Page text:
Yesterday I saw the first evidence of large-scale book vandalism at my current library, where I have been employed for over 9 years. I initially noticed three books in the 300s (DDC), including one about the Kent State shootings, with spines cut off. Shortly after our Circulation staff and students found multiple books (up to 400) in the 200s, especially 238s (Christianity, catechisms, creeds, etc.) had either spines cut off or tops or bottoms of spines ripped off. No spines or other evidence has been found on the shelves or in the trash.
The single-essay issue is 42 pages long (38 numbered pages).
It updates article-count and status-code information (but not APC/fee information) for gray OA journals not in DOAJ, adding full-year 2016 article counts and January-June 2017 counts, doubled for ease of comparisons.
Submitted by Bibliofuture on September 13, 2017 - 7:01pm
Last year, the New York Public Library released plans for a total renovation of its Mid-Manhattan branch, the workhorse circulating library that has long been the ungainly stepsibling to the magnificent Beaux-Arts building across Fifth Avenue that houses its world-class research collection.
The work began this summer. And now the library has secured the final $55 million in private money needed to pay for that makeover, which will also come with a new name.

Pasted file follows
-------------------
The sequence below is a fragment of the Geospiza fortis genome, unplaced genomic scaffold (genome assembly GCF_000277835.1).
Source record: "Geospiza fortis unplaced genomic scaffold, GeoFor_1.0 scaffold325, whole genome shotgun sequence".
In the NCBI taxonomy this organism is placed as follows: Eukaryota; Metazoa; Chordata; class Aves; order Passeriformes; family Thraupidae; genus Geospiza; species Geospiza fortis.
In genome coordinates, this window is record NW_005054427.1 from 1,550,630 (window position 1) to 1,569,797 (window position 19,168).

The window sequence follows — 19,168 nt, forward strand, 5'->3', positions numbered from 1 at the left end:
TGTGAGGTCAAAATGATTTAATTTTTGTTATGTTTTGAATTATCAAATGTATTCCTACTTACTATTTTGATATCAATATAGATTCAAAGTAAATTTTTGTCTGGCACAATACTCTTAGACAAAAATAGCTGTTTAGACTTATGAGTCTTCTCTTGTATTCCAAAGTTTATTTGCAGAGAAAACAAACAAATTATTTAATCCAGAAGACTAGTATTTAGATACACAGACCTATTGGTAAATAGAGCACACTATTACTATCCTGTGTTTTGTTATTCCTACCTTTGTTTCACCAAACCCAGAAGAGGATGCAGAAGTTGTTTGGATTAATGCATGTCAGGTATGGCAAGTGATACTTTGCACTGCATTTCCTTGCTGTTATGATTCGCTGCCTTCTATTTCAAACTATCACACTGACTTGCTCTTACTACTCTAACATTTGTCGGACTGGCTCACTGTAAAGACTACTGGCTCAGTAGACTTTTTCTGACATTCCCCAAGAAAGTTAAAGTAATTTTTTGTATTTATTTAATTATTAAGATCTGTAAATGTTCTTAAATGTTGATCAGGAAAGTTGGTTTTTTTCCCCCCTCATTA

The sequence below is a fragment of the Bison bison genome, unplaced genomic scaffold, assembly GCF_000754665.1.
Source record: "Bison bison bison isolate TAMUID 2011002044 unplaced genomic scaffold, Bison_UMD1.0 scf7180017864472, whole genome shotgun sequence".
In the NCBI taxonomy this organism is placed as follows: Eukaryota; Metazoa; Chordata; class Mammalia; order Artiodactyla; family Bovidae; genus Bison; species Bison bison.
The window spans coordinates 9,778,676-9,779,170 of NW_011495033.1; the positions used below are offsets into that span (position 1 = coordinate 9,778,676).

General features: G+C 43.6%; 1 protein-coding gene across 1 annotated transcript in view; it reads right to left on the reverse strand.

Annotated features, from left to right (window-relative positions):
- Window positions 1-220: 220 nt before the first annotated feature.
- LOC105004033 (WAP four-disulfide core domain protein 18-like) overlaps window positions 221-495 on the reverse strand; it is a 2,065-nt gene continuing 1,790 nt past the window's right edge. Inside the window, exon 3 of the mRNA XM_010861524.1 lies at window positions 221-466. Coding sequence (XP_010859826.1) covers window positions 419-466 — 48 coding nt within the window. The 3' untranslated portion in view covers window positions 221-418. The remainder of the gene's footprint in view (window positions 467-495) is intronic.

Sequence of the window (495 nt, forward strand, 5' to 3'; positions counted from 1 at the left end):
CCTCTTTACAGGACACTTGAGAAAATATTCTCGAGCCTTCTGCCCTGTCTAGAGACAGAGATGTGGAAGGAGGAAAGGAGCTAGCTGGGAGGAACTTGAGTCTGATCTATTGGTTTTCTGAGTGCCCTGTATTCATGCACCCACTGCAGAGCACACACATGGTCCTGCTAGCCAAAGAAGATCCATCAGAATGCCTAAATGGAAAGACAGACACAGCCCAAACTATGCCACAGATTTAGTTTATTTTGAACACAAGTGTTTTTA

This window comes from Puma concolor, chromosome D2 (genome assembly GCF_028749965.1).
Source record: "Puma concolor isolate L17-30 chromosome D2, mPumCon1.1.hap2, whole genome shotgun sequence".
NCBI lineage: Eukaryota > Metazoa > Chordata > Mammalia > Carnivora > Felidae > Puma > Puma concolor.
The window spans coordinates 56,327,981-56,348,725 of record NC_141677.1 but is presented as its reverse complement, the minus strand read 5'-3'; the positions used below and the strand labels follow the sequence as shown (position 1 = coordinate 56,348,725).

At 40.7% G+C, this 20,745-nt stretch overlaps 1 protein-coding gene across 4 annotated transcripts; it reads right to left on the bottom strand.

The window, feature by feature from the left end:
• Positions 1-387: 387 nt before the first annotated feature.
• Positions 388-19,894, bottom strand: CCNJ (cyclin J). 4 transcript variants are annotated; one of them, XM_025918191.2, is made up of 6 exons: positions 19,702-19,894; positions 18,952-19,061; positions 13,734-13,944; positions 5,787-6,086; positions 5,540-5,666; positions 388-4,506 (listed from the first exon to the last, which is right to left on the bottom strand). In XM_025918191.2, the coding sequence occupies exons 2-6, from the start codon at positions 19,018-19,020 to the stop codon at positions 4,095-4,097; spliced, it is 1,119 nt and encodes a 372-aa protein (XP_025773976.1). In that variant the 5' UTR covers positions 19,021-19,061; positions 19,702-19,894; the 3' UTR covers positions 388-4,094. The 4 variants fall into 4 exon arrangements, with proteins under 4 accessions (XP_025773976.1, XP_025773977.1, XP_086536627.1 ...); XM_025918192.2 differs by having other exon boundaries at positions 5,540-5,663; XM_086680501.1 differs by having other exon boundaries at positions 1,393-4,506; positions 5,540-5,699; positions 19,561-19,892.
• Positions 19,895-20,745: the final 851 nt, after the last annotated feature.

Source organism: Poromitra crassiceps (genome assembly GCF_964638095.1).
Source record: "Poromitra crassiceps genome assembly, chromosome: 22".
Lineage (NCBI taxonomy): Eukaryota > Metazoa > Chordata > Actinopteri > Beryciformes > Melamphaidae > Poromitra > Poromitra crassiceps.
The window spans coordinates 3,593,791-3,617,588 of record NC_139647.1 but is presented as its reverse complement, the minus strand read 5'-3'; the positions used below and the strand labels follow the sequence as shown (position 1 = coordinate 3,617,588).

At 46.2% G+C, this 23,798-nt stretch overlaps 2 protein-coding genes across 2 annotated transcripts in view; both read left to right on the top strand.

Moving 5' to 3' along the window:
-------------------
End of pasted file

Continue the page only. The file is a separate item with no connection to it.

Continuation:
Telegram is an interesting sort of messaging platform. I use it for communication in the Ubuntu development community that I still have some vestigial contact with. As the way the budget turns on Capitol Hill, my contact may be increased soon as I may also be under the axe in terms of continued employment along with many colleagues. I am still working on my "digital libraries" project performing an external evaluation of Outernet and may be able to issue a report later this year. A massive RIF/outright mass termination may give me quite a bit of time to write, it seems.
For those wanting to brave contact via Telegram, my user name there is simple. Just look for @smkellat and proceed from there. I will say the encrypted calls sound slightly better than the regular calls on the regular wireless network as of late.